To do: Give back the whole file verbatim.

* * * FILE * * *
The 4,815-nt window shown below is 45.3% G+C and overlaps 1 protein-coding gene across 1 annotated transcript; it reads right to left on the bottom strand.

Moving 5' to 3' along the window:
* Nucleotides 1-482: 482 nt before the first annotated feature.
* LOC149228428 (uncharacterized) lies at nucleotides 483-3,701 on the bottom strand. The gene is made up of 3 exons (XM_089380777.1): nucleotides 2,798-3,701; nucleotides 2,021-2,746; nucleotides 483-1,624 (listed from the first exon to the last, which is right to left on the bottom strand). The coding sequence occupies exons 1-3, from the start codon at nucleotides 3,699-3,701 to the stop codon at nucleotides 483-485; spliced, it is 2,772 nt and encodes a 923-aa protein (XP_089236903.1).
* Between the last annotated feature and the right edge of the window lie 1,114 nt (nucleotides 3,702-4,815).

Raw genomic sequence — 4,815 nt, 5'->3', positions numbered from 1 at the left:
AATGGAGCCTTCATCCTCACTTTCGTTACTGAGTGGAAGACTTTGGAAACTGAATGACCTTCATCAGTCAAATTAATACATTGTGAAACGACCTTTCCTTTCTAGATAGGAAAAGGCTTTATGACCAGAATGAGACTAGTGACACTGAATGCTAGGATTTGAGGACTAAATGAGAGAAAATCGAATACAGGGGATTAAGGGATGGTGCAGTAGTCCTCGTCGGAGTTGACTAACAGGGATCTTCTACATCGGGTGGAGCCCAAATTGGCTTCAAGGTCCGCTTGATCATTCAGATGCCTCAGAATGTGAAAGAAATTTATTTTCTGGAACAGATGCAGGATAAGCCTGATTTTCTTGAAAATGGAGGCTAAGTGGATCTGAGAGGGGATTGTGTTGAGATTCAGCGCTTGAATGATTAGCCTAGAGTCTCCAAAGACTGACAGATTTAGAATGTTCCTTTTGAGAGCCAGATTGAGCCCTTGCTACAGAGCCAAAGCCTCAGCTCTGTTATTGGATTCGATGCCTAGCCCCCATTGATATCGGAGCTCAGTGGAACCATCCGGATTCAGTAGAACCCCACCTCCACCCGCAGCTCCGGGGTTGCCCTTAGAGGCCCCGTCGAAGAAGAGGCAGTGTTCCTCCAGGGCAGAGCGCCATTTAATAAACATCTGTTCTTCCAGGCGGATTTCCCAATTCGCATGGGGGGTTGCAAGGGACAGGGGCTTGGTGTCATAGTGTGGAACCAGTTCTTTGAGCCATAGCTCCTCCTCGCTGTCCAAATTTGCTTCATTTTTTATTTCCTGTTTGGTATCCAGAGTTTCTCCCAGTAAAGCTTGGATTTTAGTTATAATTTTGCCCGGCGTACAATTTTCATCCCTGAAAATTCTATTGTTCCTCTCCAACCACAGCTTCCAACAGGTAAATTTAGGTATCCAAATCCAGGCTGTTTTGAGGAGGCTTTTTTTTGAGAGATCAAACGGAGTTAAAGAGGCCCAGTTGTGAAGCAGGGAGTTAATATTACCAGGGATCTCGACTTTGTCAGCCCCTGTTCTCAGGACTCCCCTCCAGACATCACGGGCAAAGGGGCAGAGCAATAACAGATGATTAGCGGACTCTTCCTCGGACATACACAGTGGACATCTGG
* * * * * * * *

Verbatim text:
The 4,815-nt window shown below is 45.3% G+C and overlaps 1 protein-coding gene across 1 annotated transcript; it reads right to left on the bottom strand.

Moving 5' to 3' along the window:
* Nucleotides 1-482: 482 nt before the first annotated feature.
* LOC149228428 (uncharacterized) lies at nucleotides 483-3,701 on the bottom strand. The gene is made up of 3 exons (XM_089380777.1): nucleotides 2,798-3,701; nucleotides 2,021-2,746; nucleotides 483-1,624 (listed from the first exon to the last, which is right to left on the bottom strand). The coding sequence occupies exons 1-3, from the start codon at nucleotides 3,699-3,701 to the stop codon at nucleotides 483-485; spliced, it is 2,772 nt and encodes a 923-aa protein (XP_089236903.1).
* Between the last annotated feature and the right edge of the window lie 1,114 nt (nucleotides 3,702-4,815).

Raw genomic sequence — 4,815 nt, 5'->3', positions numbered from 1 at the left:
AATGGAGCCTTCATCCTCACTTTCGTTACTGAGTGGAAGACTTTGGAAACTGAATGACCTTCATCAGTCAAATTAATACATTGTGAAACGACCTTTCCTTTCTAGATAGGAAAAGGCTTTATGACCAGAATGAGACTAGTGACACTGAATGCTAGGATTTGAGGACTAAATGAGAGAAAATCGAATACAGGGGATTAAGGGATGGTGCAGTAGTCCTCGTCGGAGTTGACTAACAGGGATCTTCTACATCGGGTGGAGCCCAAATTGGCTTCAAGGTCCGCTTGATCATTCAGATGCCTCAGAATGTGAAAGAAATTTATTTTCTGGAACAGATGCAGGATAAGCCTGATTTTCTTGAAAATGGAGGCTAAGTGGATCTGAGAGGGGATTGTGTTGAGATTCAGCGCTTGAATGATTAGCCTAGAGTCTCCAAAGACTGACAGATTTAGAATGTTCCTTTTGAGAGCCAGATTGAGCCCTTGCTACAGAGCCAAAGCCTCAGCTCTGTTATTGGATTCGATGCCTAGCCCCCATTGATATCGGAGCTCAGTGGAACCATCCGGATTCAGTAGAACCCCACCTCCACCCGCAGCTCCGGGGTTGCCCTTAGAGGCCCCGTCGAAGAAGAGGCAGTGTTCCTCCAGGGCAGAGCGCCATTTAATAAACATCTGTTCTTCCAGGCGGATTTCCCAATTCGCATGGGGGGTTGCAAGGGACAGGGGCTTGGTGTCATAGTGTGGAACCAGTTCTTTGAGCCATAGCTCCTCCTCGCTGTCCAAATTTGCTTCATTTTTTATTTCCTGTTTGGTATCCAGAGTTTCTCCCAGTAAAGCTTGGATTTTAGTTATAATTTTGCCCGGCGTACAATTTTCATCCCTGAAAATTCTATTGTTCCTCTCCAACCACAGCTTCCAACAGGTAAATTTAGGTATCCAAATCCAGGCTGTTTTGAGGAGGCTTTTTTTTGAGAGATCAAACGGAGTTAAAGAGGCCCAGTTGTGAAGCAGGGAGTTAATATTACCAGGGATCTCGACTTTGTCAGCCCCTGTTCTCAGGACTCCCCTCCAGACATCACGGGCAAAGGGGCAGAGCAATAACAGATGATTAGCGGACTCTTCCTCGGACATACACAGTGGACATCTGG